In 1899 the German psychoanalyst, Sigmund Freud, published a book called Die Traumdeutung, which in English translates to 'The Interpretation of Dreams'. Freud was fascinated by the dream world, and believed they held the answers to many psychological problems people may be suffering from. One of his most famous theories, The Oedipus Complex is discussed here (although it wasn't called that until later).
In response to Freud's book, Polish artist, Miroslaw Balka, has created an eponymous exhibition at the Freud Museum. DIE TRAUMDEUTUNG 75,32m AMSL is a site specific installation that refers to Freud's book, and the height of the museum above sea level. The name was not just chosen as reference to Freud, but also because it contains a lot of anagrams that Balka considers significant. These include, 'die' and 'trauma in English, 'deu' in Latin (God), and tung' in Albanion (bye).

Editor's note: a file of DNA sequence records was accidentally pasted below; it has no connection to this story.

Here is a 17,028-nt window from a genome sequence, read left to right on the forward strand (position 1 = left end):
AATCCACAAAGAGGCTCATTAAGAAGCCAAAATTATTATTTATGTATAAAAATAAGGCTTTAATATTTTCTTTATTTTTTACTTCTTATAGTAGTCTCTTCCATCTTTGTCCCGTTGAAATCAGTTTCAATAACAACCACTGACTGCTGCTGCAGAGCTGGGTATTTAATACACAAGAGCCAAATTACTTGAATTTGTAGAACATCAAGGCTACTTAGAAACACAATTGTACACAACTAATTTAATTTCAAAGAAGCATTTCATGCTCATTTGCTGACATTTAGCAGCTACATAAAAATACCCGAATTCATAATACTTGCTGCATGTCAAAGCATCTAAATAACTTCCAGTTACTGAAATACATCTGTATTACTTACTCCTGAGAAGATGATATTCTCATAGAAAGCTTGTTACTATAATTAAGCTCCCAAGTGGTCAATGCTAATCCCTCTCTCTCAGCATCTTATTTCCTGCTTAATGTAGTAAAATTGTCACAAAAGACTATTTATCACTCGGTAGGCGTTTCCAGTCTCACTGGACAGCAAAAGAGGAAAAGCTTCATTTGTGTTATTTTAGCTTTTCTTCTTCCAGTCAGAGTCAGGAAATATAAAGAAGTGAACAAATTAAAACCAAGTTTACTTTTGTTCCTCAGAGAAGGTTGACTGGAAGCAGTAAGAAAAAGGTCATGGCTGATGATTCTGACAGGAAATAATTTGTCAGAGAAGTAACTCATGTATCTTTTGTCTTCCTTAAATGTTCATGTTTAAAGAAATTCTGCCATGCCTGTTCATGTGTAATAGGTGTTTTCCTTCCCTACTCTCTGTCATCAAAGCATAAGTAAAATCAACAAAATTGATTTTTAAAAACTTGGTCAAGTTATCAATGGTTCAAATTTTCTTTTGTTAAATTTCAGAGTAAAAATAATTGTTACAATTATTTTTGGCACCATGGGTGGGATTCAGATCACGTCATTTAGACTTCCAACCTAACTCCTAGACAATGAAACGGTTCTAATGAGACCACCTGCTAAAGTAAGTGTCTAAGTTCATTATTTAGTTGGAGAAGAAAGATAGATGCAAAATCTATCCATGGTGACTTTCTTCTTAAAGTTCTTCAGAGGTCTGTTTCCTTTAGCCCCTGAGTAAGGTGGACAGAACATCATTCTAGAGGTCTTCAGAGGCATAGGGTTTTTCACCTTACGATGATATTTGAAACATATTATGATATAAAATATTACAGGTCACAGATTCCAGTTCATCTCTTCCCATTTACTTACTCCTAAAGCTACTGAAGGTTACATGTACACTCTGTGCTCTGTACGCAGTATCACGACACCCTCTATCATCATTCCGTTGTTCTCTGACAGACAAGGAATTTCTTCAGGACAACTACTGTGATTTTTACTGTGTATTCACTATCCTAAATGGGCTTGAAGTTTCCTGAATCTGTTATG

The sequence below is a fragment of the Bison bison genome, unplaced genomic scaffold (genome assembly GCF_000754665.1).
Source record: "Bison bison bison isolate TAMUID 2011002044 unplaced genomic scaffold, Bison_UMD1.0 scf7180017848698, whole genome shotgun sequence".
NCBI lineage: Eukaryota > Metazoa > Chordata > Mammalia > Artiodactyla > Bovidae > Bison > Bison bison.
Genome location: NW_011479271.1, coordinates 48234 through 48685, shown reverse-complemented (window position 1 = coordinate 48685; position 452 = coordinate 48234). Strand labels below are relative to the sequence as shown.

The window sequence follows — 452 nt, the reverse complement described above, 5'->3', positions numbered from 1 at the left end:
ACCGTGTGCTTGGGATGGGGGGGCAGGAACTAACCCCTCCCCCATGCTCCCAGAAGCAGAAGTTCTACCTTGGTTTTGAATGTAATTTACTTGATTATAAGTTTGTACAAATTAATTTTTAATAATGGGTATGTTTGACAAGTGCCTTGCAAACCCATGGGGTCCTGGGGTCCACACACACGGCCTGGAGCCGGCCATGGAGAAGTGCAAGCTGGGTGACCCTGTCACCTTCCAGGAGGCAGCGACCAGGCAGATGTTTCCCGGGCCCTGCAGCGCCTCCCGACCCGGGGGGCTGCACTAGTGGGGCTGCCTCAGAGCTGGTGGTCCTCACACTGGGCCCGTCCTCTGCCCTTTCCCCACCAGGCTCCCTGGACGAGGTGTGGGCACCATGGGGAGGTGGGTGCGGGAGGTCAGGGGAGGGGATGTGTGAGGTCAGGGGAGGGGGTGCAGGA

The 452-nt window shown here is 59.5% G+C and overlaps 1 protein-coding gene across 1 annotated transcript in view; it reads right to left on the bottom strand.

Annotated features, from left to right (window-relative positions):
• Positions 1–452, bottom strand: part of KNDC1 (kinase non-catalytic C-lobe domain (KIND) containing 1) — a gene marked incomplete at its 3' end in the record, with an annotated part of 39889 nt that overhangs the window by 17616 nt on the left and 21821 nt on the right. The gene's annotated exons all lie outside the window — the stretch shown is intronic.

If you look at all of Balka's installations together, at first they do not seem to have any connection, but then remind yourself that this is his interpretation of dreams, and in dreams anything can happen.
In the main space is a sculpture inspired by Albrecht Dürer's Melencolia 1 (1514) engraving: a series of plywood crates, with a trapezohedron sitting on top. The trapezohedron has an open side so that visitors can put their heads inside.
At the entrance to the museum is a video that Balka filmed last January. Titled Nacht und Nebel after a line from Richard Wagner's opera, Das Rheingold (1876), it translates to Night in the Fog'.
Entry to the museum is £7, £6 for seniors, or £5 concessions. If you don't want to pay, however, you can simply admire Y-Chromsomal Adam, an eight-metre high inflatable black tower that is standing outside.